It had exploded while engineers were pumping the gas through the valve that would be used to propel Richard Branson’s Virgin Galactic rocket into space.

Two men were dead. Shards of metal had ripped through their bodies. Another was dying. His head was being cradled by a friend staring tearfully at the…”

The rest of the excerpt is behind a paywall. Bower’s book goes on sale in the UK on Monday and in the United States on Tuesday.

Here are a couple of other links to stories about the book:

Will Richard Branson’s space tourists ever blast off?
The Sunday Times — Pay Wall

SIR RICHARD BRANSON’S space tourism company has amassed $80m (£48.5m) in fares and deposits from would-be passengers, according to a critical biography yet he still has no licence to fly them from his “spaceport” in America or a rocket proven to have enough power to do so.

The bizarre inside story of Virgin Galactic — Branson’s long-delayed journey into space — is revealed today in the scathing new biography by Tom Bower, whom the flamboyant entrepreneur once sued unsuccessfully for libel.

Richard Branson’s Virgin Galactic Still has No License and No Rocket, Claims Biography
GA Daily News — Free

This site has apparently been overwhelmed by users. Keep trying; it contains a good summary of the books claims.

Well, This Ought to Be Interesting….

branson_behind_the_maskTom Bower, who wrote a critical biography of Richard Branson nearly 15 years ago, is back with a new book looking at the British mogul’s most recent activities, including his nearly decade-long quest to launch himself and other wealthy individuals into space.

Being that Branson called Bower’s previous book a “foul” piece of work that offended him on every level, I can’t imagine this one is going to be any kinder. The earlier biography paints a very unflattering picture of the British billionaire, who Bower views as skilled in creating illusions that are at odds with reality.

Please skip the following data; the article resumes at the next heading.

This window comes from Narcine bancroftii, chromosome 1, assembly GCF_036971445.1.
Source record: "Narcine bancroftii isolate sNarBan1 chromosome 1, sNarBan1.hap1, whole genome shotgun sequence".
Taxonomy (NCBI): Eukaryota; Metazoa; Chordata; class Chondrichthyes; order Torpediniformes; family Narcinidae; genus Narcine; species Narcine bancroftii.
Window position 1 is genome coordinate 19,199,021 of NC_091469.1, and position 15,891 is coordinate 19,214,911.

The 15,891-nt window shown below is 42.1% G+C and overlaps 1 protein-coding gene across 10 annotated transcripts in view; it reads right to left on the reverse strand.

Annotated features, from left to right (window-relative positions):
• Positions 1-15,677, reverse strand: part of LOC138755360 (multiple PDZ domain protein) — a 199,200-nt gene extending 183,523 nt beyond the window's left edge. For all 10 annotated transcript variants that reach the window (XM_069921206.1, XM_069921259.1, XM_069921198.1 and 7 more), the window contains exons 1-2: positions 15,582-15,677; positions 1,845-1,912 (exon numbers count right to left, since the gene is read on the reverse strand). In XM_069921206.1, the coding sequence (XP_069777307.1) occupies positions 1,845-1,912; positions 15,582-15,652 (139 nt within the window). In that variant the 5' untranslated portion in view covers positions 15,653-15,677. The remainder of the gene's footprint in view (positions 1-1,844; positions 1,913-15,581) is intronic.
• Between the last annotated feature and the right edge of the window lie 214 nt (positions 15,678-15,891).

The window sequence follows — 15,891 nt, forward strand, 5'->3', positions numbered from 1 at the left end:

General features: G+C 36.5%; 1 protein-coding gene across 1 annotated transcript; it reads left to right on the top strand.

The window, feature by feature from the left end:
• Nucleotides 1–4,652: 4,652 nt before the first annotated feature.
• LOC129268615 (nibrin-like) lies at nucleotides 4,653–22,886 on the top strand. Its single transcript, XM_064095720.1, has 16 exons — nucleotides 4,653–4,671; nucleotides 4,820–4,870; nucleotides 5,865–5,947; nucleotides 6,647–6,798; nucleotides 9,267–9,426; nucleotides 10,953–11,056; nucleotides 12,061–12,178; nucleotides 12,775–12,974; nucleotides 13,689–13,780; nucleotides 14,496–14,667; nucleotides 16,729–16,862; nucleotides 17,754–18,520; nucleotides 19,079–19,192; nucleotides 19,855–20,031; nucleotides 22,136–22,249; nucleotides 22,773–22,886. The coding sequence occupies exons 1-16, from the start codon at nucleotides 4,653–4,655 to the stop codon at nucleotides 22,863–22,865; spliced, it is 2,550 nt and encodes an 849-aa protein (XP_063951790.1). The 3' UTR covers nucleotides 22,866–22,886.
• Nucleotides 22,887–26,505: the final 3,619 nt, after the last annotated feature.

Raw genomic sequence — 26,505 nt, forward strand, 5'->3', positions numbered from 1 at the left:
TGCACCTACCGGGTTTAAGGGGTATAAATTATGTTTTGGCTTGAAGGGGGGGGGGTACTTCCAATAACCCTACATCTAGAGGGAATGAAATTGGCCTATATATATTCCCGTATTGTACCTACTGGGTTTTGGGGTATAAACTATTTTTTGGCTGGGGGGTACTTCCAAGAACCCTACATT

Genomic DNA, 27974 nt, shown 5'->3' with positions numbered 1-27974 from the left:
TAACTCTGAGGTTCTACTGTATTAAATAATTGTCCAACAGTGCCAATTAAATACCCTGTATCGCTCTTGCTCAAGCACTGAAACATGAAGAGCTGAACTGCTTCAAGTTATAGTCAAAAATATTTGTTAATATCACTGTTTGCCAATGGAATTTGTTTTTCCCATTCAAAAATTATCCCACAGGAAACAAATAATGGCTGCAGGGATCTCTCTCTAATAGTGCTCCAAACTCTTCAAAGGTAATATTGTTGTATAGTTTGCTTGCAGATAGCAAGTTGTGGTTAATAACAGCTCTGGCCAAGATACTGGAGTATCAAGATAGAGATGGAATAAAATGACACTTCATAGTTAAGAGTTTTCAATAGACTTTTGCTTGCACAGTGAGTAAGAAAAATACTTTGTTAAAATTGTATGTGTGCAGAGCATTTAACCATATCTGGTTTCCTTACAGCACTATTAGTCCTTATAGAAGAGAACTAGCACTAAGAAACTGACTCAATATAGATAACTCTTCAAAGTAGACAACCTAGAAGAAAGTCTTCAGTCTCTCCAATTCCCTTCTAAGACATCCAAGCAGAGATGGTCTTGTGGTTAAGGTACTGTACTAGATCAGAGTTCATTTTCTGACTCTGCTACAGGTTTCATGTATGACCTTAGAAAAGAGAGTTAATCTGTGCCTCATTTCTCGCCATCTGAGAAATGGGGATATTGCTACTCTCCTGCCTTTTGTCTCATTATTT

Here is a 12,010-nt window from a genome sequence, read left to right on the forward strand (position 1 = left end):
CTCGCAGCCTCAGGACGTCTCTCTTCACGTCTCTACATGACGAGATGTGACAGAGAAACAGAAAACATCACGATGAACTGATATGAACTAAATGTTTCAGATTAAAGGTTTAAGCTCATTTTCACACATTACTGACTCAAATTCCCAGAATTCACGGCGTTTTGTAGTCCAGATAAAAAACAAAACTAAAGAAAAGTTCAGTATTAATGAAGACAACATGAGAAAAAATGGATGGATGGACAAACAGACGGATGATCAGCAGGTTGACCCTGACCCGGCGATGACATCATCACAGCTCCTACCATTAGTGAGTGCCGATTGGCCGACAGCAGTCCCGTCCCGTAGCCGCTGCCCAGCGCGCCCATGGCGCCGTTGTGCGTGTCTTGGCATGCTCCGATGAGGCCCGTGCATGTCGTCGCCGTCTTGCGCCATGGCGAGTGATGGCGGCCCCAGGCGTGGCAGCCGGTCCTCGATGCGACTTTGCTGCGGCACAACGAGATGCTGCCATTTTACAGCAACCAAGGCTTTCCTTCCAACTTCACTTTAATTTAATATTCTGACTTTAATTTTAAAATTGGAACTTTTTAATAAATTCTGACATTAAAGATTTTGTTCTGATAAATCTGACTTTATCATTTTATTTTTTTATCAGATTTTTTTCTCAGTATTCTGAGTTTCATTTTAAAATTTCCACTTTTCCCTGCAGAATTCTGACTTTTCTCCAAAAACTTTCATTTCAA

The book will likely cause some real heartburn for the folks over at Virgin Galactic, Scaled Composites and the Mojave Air and Space Port by taking a closer look at what’s been happening with the project. None of the parties is likely to come off very well.

The book will be released on Monday, Jan. 27. Advanced copies are already in the hands of reviewers. In the meantime, here is some promotional copy from the publisher to give you all an idea of what’s about to break.

Tom Bower

Have the triumphs of Richard Branson, one of the world’s most popular and most publicity-seeking businessmen, turned to dust over the last decade?

The image remains pristine: a charismatic high-school dropout turned billionaire, whose stratospheric rise and daring exploits have won him millions of enduring admirers and made him a model for aspiring entrepreneurs throughout the world.

But is this story still credible?

Over the last decade, has Branson matched the expectations perpetuated by Virgin’s relentless publicity machine? Or have we all been seduced by a brilliant showman?

In his most explosive book to date, Tom Bower, bestselling biographer of Simon Cowell, Bernie Ecclestone, Conrad Black and Robert Maxwell, dares to explore the reality of the Branson empire. In doing so, he unravels the gripping story of his recent activities – from the astonishing success of mobile phones to his troubled airlines and his long delayed plan to send multimillionaires into space – and asks whether he really remains Britain’s heroic buccaneer.